Guy Laurence, the brash British telecom executive who promised to revitalize the fortunes of Rogers Communications Inc. but clashed with the family of late founder Ted Rogers, is out after less than three years as chief executive officer.
Joe Natale, a long-time telecommunications executive who was ousted as CEO of Telus Corp. in 2015, will take Mr. Laurence's place, but cannot take the role immediately because of a non-compete agreement with Telus, which is believed to expire next summer. In the meantime, Alan Horn, chairman of the board and a steadfast adviser to the Rogers family, will step in as interim CEO.
It was only a month ago that Mr. Laurence, who previously led Vodafone Group PLC's telecom business in Britain, gave a speech to the Canadian Club in Toronto in which he talked about buying a home in the city and noted that he recently acquired permanent resident status in Canada.
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But while the departure – hastily announced Monday morning along with the company's third-quarter financial results – seems sudden, sources close to Rogers say there have been rising tensions between Mr. Laurence and the Rogers family, which has voting control of the company.
When he joined the company in late 2013, Mr. Laurence was charged with turning around its wireless and cable operations, which were plagued by customer service problems.
Mr. Laurence set about overhauling the company's structure, building a new executive team and removing Edward Rogers and Melinda Rogers, the children of the company's founder, from operational roles. The handling of those decisions caused friction with the family, sources said, but Edward Rogers initially remained supportive of Mr. Laurence, whom he had backed for the CEO role. But it is said that he too lost patience with Mr. Laurence for perceived operational failings.
Wireless subscriber numbers have improved under Mr. Laurence and the company's push on Internet services has also been seen as mostly successful. But the company is still bleeding cable TV subscribers as customers either cut the cord or migrate to its rival Bell, which sells internet-protocol television service (IPTV) under the Fibe brand. Rogers' plan to develop a new cable TV product using similar technology to Bell has been repeatedly delayed.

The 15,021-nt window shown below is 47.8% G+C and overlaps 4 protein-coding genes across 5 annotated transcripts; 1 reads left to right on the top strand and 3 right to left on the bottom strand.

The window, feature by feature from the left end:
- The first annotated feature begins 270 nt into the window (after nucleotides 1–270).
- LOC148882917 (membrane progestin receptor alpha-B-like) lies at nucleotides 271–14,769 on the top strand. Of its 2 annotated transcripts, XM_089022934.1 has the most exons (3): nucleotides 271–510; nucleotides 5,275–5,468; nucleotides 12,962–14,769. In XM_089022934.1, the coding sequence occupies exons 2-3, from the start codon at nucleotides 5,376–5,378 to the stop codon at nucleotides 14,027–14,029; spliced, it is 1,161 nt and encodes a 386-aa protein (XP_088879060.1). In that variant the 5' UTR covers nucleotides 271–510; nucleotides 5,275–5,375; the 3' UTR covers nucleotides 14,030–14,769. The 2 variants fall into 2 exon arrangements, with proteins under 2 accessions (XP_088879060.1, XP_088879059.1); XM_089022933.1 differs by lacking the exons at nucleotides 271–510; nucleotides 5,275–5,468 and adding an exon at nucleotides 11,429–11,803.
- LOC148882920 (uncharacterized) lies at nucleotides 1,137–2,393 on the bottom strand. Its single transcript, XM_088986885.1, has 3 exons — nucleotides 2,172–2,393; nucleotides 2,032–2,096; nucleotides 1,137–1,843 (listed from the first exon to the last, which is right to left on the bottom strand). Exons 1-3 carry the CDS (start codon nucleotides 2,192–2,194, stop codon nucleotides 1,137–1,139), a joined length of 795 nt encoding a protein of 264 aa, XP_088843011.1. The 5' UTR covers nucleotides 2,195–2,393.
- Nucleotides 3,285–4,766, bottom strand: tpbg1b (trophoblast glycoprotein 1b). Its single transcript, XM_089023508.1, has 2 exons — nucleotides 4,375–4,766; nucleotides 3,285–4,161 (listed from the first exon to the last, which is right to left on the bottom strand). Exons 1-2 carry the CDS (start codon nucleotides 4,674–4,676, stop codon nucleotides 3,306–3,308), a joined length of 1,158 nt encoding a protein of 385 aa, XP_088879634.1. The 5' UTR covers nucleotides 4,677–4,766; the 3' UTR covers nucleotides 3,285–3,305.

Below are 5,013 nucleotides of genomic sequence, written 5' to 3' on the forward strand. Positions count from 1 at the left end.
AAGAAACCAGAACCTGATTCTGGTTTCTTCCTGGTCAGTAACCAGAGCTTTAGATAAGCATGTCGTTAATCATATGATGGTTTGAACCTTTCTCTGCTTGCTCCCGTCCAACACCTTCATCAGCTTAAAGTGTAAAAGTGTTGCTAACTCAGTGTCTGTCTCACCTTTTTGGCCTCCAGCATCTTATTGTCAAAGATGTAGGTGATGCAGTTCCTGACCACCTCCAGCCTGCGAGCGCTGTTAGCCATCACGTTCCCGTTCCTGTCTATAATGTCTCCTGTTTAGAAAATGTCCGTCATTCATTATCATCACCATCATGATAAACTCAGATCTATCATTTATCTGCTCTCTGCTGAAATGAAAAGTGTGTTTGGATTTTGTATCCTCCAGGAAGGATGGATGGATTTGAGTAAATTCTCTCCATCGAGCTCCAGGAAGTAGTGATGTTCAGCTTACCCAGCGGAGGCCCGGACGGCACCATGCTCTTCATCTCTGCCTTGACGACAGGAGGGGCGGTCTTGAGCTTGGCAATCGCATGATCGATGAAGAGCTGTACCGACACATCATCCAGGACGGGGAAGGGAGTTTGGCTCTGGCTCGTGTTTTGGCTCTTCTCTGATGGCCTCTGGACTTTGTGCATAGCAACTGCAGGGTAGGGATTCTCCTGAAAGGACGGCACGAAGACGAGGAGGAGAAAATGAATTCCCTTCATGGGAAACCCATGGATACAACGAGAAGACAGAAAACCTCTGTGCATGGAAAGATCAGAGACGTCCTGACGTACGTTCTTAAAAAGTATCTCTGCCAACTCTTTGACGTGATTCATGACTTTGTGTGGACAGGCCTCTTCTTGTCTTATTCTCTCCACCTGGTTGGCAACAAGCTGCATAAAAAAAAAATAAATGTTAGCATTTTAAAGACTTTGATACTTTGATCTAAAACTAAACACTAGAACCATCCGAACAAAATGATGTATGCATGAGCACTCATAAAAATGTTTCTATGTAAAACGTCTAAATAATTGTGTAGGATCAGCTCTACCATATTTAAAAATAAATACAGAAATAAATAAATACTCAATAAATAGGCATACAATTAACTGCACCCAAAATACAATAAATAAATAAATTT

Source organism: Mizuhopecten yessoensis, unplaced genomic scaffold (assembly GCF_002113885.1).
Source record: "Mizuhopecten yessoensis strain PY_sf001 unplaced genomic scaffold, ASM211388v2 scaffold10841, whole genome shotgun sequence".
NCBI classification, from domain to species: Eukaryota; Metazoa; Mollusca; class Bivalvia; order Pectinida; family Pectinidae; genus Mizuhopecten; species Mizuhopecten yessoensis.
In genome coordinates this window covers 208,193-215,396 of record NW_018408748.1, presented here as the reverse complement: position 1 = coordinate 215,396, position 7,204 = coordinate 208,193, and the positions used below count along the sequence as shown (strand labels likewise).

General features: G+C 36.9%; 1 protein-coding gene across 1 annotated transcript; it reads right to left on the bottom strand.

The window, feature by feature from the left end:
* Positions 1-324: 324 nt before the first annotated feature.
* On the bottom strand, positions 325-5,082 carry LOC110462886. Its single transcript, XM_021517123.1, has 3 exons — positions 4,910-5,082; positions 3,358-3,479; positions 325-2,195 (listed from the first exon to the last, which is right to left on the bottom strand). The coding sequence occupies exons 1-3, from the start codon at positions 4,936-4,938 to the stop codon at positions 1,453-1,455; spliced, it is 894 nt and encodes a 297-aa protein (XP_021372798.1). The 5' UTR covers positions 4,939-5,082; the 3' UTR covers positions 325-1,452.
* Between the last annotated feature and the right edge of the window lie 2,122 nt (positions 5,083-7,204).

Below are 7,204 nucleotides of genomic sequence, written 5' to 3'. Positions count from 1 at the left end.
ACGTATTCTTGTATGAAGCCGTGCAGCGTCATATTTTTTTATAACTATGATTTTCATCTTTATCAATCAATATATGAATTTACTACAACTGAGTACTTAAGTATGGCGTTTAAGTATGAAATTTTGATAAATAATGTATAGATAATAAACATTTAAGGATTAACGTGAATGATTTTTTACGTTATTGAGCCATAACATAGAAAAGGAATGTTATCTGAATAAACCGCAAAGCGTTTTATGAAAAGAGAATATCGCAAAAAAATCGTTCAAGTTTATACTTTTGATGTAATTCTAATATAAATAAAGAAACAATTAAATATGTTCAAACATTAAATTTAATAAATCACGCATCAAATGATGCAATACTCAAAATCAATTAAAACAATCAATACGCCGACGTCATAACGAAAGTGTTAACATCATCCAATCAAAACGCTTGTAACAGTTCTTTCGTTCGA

Earlier this year, the company surprised investors by failing to increase its dividend payment amid concerns about its $15-billion long-term debt. Rogers has also struggled to show it was making good return on its 12-year, $5.2-billion deal for national NHL broadcast rights – which was signed after Mr. Laurence was named CEO, but before he officially started the job – and make other media ventures pay off.
The company said last month it will shutter its video streaming service Shomi, recording a $140-million writedown in the process.
The move to displace Mr. Laurence now appears to have come in part because of the existence of a credible replacement in Mr. Natale.
"The board has made a decision and it was greatly influenced by the fact that Joe Natale was available," Phil Lind, vice-chairman of the Rogers board of directors, said in an interview. "Joe is seen as the most valuable player that's available."
Mr. Natale is no stranger to the Rogers board. When the company was looking for a new CEO in 2013 before hiring Mr. Laurence, many telecom observers believe Rogers was interested in Mr. Natale, one of the architects of Telus's successful customers-first strategy, which has led it to the lowest churn of wireless subscribers in the industry. Telus's desire to retain Mr. Natale is said to have been a factor in his promotion to CEO in May, 2014.